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THE VENICE SUMMIT : Allies Divided on U.S. Gulf Policy : As Summit Opens, Reagan Says He's Not Bluffing on Iran Missiles

June 09, 1987|JACK NELSON and JAMES GERSTENZANG | Times Staff Writers

VENICE, Italy — The seven-nation economic summit opened here Monday with President Reagan winning only mixed reactions as he pressed the allied leaders to unify behind the United States' controversial military policy in the Persian Gulf.

The President, adding his own warnings to those already issued by his aides, said he is not bluffing about possible retaliation against Iran if it installs Chinese-made missiles overlooking the vital oil shipping lanes of the gulf.

Reagan told reporters that U.S. warnings of retaliatory moves against the Iranian missiles are neither a bluff nor a threat but "a statement of fact."

"I haven't bluffed once since I've been here," the President declared.

Although Administration officials said their Persian Gulf policy is gaining support and that they expect the summit partners to eventually support it "in principle," French officials here said the policy is too "confusing" for them to know what they are being asked to support.

Diplomatic Discussions

And a British Foreign Office spokesman said the British are interested in discussing political and diplomatic moves, not "military options."

"The British government's approach is to relax tensions, not increase them," the spokesman told reporters at a news briefing.

Meanwhile, Howard H. Baker Jr., the White House chief of staff, said at a separate briefing that Canadian Prime Minister Brian Mulroney had indicated his support in a telephone conversation with Reagan. But a Canadian official said later that Mulroney had merely said the issue should be discussed at the summit.

Baker also reported that Reagan won support for his Persian Gulf policy from Japanese Prime Minister Yasuhiro Nakasone and West German Chancellor Helmut Kohl during bilateral sessions earlier Monday, before the summit officially opened with a working dinner.

Nakasone "volunteered to be as helpful as he could," Baker said, and Kohl "expressed, as I recall, in general terms, his support for the U.S. position in the Persian Gulf."

With the initial focus of the summit settling quickly on U.S. policy in the gulf--considered crucial because of the oil flowing through it and sensitive because it is a combat zone in the 6 1/2-year war between Iran and Iraq--the 13th annual meeting of the major industrialized democracies got under way on a controversial note.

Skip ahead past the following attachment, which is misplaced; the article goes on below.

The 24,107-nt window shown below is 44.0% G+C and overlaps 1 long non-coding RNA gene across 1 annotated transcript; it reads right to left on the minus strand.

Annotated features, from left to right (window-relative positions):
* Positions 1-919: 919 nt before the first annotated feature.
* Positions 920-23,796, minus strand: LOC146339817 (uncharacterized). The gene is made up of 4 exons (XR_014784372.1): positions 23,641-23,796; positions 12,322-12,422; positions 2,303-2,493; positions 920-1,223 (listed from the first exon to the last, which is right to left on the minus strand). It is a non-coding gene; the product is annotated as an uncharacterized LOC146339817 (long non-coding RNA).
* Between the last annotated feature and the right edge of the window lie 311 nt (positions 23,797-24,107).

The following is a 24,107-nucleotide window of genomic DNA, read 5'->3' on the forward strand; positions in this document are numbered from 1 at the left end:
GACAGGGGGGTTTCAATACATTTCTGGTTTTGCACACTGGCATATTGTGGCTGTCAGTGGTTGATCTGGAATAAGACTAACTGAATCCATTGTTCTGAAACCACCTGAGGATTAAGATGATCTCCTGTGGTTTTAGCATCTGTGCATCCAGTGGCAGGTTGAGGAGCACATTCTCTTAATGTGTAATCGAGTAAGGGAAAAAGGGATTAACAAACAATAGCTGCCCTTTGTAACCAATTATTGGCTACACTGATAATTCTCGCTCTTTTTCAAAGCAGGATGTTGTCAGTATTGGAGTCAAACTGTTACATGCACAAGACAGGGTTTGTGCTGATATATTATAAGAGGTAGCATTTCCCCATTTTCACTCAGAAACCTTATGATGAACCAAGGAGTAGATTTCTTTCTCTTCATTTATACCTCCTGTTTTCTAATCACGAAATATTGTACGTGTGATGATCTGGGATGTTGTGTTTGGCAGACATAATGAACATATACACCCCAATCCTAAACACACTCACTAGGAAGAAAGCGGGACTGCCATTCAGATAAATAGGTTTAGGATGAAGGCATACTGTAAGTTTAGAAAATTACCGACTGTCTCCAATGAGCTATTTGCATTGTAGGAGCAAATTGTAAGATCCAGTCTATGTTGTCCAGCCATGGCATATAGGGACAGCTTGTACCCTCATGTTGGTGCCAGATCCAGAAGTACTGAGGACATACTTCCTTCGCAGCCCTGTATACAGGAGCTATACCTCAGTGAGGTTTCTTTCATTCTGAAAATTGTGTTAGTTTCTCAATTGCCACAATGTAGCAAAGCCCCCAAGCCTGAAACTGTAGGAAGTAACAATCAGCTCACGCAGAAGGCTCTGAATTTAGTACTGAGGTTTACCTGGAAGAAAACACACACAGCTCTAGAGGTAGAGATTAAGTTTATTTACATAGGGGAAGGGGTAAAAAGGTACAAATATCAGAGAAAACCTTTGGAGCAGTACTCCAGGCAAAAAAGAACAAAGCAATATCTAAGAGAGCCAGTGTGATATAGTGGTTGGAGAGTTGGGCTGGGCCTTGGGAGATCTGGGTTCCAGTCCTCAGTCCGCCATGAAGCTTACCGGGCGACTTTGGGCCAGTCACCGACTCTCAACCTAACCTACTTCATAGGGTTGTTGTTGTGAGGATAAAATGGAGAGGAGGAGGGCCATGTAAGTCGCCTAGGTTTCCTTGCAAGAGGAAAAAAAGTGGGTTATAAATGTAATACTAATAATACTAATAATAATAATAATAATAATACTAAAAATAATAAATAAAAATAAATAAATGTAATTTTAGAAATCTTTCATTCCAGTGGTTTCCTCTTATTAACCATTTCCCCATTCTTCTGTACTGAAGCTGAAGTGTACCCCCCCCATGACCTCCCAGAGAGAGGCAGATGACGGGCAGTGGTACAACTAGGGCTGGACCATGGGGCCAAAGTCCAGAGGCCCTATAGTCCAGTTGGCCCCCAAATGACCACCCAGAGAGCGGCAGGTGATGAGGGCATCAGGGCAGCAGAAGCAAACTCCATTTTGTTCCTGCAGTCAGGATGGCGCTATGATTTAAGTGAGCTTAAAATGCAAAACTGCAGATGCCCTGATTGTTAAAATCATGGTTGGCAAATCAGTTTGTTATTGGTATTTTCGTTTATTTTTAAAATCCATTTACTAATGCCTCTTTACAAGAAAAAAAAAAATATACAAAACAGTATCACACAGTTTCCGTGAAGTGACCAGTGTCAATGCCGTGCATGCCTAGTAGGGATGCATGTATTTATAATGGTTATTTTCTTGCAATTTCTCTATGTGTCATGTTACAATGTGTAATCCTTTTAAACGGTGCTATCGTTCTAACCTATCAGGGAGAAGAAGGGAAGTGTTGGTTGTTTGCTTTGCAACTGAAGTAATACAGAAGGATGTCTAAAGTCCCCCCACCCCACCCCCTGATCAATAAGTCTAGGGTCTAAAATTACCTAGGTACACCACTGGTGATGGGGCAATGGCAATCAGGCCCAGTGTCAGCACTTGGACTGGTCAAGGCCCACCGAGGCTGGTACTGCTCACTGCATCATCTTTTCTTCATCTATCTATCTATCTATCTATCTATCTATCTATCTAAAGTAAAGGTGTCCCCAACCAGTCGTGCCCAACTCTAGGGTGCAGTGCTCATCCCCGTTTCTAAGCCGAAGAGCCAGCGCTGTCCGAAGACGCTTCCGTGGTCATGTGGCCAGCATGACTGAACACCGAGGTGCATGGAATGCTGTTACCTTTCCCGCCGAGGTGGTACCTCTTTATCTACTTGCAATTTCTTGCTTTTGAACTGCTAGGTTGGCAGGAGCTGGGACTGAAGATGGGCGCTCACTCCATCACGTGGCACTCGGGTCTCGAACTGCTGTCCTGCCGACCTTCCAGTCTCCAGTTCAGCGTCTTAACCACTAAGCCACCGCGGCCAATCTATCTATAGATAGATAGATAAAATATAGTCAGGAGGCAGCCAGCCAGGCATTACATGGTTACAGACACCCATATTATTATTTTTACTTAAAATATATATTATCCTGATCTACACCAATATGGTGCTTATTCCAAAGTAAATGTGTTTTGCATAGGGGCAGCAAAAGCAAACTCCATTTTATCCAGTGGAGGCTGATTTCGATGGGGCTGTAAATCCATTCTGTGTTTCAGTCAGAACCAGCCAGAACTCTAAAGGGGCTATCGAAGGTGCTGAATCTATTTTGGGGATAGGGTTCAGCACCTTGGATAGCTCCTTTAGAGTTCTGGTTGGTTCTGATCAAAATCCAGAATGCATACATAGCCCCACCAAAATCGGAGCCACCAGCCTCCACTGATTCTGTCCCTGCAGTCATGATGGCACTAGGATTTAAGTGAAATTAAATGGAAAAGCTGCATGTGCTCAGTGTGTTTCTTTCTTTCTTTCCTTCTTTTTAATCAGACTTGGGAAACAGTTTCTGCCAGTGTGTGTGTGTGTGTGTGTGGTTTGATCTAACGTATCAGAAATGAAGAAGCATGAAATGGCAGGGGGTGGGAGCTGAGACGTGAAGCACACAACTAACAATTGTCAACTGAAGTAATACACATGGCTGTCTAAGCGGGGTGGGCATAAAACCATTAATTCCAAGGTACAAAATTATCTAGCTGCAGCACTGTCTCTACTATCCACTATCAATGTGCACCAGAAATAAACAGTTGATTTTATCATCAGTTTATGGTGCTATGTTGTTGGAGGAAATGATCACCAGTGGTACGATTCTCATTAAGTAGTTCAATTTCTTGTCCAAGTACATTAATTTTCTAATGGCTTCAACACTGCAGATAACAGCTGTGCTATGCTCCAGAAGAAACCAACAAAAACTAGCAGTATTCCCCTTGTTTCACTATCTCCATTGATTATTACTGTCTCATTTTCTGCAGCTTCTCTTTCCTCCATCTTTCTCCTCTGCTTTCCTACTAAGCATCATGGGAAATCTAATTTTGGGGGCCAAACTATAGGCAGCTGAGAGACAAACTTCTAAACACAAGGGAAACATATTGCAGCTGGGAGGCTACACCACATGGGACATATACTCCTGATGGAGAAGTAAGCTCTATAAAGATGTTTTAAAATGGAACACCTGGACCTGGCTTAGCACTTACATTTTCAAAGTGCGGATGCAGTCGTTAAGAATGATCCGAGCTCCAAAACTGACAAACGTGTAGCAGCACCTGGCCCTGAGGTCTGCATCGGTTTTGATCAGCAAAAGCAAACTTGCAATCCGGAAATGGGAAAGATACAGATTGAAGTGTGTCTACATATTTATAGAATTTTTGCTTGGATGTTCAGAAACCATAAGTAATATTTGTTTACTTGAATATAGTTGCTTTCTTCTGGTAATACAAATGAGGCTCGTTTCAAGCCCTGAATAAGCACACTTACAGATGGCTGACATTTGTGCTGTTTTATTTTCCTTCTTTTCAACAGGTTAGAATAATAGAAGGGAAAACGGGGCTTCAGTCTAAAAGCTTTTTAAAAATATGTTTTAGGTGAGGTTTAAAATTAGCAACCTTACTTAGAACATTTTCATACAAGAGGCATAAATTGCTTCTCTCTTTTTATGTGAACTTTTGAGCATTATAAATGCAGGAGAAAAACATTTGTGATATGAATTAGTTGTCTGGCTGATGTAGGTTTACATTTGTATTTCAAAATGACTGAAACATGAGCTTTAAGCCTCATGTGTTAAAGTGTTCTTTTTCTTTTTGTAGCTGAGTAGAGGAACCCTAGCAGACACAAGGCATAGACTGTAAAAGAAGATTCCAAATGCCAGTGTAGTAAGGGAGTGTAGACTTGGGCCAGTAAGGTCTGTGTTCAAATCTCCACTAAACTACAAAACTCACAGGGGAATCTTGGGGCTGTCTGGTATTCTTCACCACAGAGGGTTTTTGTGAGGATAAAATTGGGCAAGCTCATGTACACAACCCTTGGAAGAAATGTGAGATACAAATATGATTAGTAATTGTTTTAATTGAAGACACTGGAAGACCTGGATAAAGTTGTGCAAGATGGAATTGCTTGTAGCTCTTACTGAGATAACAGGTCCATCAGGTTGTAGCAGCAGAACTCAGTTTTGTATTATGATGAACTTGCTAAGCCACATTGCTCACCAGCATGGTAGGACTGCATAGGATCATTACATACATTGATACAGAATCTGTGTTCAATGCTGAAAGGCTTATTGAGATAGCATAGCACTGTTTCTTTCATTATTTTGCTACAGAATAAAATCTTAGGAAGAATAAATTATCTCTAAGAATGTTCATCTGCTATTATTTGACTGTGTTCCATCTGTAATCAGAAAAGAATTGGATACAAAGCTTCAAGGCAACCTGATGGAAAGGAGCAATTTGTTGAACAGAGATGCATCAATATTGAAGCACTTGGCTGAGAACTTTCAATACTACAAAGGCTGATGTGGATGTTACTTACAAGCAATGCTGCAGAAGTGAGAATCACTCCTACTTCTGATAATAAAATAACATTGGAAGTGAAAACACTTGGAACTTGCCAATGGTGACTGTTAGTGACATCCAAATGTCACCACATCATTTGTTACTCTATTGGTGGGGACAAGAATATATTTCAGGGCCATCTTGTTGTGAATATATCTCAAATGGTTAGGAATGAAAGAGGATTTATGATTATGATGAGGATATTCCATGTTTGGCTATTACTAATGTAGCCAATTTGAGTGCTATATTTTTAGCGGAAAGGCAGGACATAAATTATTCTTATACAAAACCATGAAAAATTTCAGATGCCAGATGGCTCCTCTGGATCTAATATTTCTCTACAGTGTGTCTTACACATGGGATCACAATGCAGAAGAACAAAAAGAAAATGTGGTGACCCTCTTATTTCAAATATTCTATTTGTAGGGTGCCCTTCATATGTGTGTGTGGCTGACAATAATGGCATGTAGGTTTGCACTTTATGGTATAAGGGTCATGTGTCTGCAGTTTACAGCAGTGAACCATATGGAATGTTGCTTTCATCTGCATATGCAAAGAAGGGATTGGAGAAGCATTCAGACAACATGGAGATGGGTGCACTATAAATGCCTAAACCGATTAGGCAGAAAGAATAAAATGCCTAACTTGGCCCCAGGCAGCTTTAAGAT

But Reagan moved to eliminate one point of friction, disclosing that he was lifting some of the trade sanctions he imposed in April on Japan to retaliate for what the Administration considered unfair Japanese trade practices.

The formal meetings--at which economic matters are at the top of the agenda-will be held today and Wednesday. On Monday night, Reagan and the leaders of the other summit nations--Britain, Canada, France, Italy, Japan and West Germany--gathered for a reception in the Ducal Palace, which dates to the 12th Century.

During the formalities of the arrival ceremonies, Reagan's eyes wandered to the gilded ceiling of the cavernous Sala dello Scrutinio, where carvings and paintings depict martial scenes.

Both Chief of Staff Baker and Frank C. Carlucci, Reagan's national security assistant, have repeatedly described the U.S. policy on the Persian Gulf as resulting from a determination to provide the military force necessary to keep the waterway open for transit, especially for tankers carrying oil destined mostly for Japan and Western Europe. Iran has threatened to close the gulf militarily as part of its strategy in its war with Iraq.

But the U.S. position has been complicated by several factors: the Administration's decision to permit Kuwaiti tankers to fly the American flag and receive U.S. naval protection; the delivery of more than 20 Chinese-made anti-ship Silkworm missiles to Iran, and repeated warnings by Administration officials that have raised the possibility of a preemptive strike if Iran deploys the missiles.

Additional concerns include the presence of several small Soviet warships in the gulf; the decision by the Soviets, as well as the United States, to accede to the Kuwaitis' request to escort their tankers through the dangerous gulf, and the May 17 attack on the U.S. guided-missile frigate Stark, in which the ship was struck by two missiles fired by an Iraqi jet, resulting in the deaths of 37 sailors. Iraq said the attack was an accident.

Citing most of those factors, a senior French government official told reporters that U.S. policy appears to be based on "four different elements": freedom of navigation, the attack on the frigate Stark, the presence of Soviet ships in the gulf and the possible deployment of missiles in Iran.

"American policy bounces on all these points," the official said. "It's difficult to know what is the point of balance of American policy on the gulf or to know what other countries are supposed to support. It's impossible to speak of an American position."

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